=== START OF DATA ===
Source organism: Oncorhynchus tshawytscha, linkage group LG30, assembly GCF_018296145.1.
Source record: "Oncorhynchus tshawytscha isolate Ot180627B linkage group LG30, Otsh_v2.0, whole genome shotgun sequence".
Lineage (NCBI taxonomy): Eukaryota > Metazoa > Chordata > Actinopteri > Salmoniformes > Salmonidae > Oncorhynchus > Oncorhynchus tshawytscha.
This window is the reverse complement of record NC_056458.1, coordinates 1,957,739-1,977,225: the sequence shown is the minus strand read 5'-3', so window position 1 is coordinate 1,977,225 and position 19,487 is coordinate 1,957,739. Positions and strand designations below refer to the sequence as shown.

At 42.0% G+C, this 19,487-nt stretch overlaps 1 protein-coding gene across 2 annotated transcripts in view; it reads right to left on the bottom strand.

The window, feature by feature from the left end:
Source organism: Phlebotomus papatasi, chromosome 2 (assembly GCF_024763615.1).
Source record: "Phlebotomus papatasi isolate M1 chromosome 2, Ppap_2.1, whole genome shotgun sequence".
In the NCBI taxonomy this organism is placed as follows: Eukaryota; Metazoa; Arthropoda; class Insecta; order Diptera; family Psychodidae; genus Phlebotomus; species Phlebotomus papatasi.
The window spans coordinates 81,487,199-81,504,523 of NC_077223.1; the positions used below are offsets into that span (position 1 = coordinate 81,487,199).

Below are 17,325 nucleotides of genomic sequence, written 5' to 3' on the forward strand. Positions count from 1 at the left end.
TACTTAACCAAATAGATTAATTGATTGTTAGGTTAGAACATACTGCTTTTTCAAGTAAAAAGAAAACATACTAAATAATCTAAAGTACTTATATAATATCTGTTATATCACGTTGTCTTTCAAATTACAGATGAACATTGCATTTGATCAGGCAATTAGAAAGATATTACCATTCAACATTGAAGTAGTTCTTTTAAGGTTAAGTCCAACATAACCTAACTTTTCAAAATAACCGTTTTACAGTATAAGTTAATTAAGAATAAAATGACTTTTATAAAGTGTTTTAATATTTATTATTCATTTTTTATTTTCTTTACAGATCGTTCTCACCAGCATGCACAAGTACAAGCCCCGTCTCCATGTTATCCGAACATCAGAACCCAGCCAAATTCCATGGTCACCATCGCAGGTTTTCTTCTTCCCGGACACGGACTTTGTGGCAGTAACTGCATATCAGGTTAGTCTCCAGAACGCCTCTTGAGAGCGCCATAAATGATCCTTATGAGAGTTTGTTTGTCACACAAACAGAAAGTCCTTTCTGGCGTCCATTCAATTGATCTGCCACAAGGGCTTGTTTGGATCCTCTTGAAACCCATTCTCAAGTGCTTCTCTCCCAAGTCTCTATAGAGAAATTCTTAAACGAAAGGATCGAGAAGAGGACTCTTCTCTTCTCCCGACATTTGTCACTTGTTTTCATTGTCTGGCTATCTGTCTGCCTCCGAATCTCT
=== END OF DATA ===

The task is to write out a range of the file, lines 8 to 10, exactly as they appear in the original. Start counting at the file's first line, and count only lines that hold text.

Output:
Source record: "Phlebotomus papatasi isolate M1 chromosome 2, Ppap_2.1, whole genome shotgun sequence".
In the NCBI taxonomy this organism is placed as follows: Eukaryota; Metazoa; Arthropoda; class Insecta; order Diptera; family Psychodidae; genus Phlebotomus; species Phlebotomus papatasi.
The window spans coordinates 81,487,199-81,504,523 of NC_077223.1; the positions used below are offsets into that span (position 1 = coordinate 81,487,199).